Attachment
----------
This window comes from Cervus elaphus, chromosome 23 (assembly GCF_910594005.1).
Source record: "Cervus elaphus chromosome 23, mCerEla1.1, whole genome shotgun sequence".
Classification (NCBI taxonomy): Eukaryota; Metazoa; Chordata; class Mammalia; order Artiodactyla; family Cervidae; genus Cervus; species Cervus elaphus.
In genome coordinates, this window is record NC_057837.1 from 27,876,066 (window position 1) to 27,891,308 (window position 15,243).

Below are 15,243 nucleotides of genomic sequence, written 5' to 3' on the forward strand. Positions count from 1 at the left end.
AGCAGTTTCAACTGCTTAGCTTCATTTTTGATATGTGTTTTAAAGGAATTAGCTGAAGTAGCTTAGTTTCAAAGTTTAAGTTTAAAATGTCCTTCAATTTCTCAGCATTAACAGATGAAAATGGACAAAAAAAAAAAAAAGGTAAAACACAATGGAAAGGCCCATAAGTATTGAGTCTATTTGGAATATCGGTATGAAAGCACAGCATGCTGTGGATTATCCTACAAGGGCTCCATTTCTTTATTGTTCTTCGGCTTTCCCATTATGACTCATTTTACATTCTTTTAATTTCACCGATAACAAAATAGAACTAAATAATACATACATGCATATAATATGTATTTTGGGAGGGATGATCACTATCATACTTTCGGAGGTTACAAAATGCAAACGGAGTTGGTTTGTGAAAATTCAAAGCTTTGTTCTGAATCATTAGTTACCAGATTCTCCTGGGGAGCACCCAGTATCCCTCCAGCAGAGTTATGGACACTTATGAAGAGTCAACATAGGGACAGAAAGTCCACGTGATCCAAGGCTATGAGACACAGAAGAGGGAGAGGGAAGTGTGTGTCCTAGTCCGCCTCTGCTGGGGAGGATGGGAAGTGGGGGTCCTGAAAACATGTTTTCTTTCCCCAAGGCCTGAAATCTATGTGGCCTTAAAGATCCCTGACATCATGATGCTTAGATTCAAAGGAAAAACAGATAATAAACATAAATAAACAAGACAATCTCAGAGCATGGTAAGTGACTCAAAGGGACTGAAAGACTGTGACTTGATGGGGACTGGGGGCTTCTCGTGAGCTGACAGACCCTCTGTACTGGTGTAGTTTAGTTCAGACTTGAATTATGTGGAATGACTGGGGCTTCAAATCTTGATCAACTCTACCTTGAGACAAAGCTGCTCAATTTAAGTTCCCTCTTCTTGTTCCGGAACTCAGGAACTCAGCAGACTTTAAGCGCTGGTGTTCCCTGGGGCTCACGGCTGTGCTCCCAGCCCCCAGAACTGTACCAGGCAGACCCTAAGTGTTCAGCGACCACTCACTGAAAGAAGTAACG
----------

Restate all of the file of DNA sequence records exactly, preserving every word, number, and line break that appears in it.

This window comes from Cervus elaphus, chromosome 23 (assembly GCF_910594005.1).
Source record: "Cervus elaphus chromosome 23, mCerEla1.1, whole genome shotgun sequence".
Classification (NCBI taxonomy): Eukaryota; Metazoa; Chordata; class Mammalia; order Artiodactyla; family Cervidae; genus Cervus; species Cervus elaphus.
In genome coordinates, this window is record NC_057837.1 from 27,876,066 (window position 1) to 27,891,308 (window position 15,243).

Below are 15,243 nucleotides of genomic sequence, written 5' to 3' on the forward strand. Positions count from 1 at the left end.
AGCAGTTTCAACTGCTTAGCTTCATTTTTGATATGTGTTTTAAAGGAATTAGCTGAAGTAGCTTAGTTTCAAAGTTTAAGTTTAAAATGTCCTTCAATTTCTCAGCATTAACAGATGAAAATGGACAAAAAAAAAAAAAAGGTAAAACACAATGGAAAGGCCCATAAGTATTGAGTCTATTTGGAATATCGGTATGAAAGCACAGCATGCTGTGGATTATCCTACAAGGGCTCCATTTCTTTATTGTTCTTCGGCTTTCCCATTATGACTCATTTTACATTCTTTTAATTTCACCGATAACAAAATAGAACTAAATAATACATACATGCATATAATATGTATTTTGGGAGGGATGATCACTATCATACTTTCGGAGGTTACAAAATGCAAACGGAGTTGGTTTGTGAAAATTCAAAGCTTTGTTCTGAATCATTAGTTACCAGATTCTCCTGGGGAGCACCCAGTATCCCTCCAGCAGAGTTATGGACACTTATGAAGAGTCAACATAGGGACAGAAAGTCCACGTGATCCAAGGCTATGAGACACAGAAGAGGGAGAGGGAAGTGTGTGTCCTAGTCCGCCTCTGCTGGGGAGGATGGGAAGTGGGGGTCCTGAAAACATGTTTTCTTTCCCCAAGGCCTGAAATCTATGTGGCCTTAAAGATCCCTGACATCATGATGCTTAGATTCAAAGGAAAAACAGATAATAAACATAAATAAACAAGACAATCTCAGAGCATGGTAAGTGACTCAAAGGGACTGAAAGACTGTGACTTGATGGGGACTGGGGGCTTCTCGTGAGCTGACAGACCCTCTGTACTGGTGTAGTTTAGTTCAGACTTGAATTATGTGGAATGACTGGGGCTTCAAATCTTGATCAACTCTACCTTGAGACAAAGCTGCTCAATTTAAGTTCCCTCTTCTTGTTCCGGAACTCAGGAACTCAGCAGACTTTAAGCGCTGGTGTTCCCTGGGGCTCACGGCTGTGCTCCCAGCCCCCAGAACTGTACCAGGCAGACCCTAAGTGTTCAGCGACCACTCACTGAAAGAAGTAACG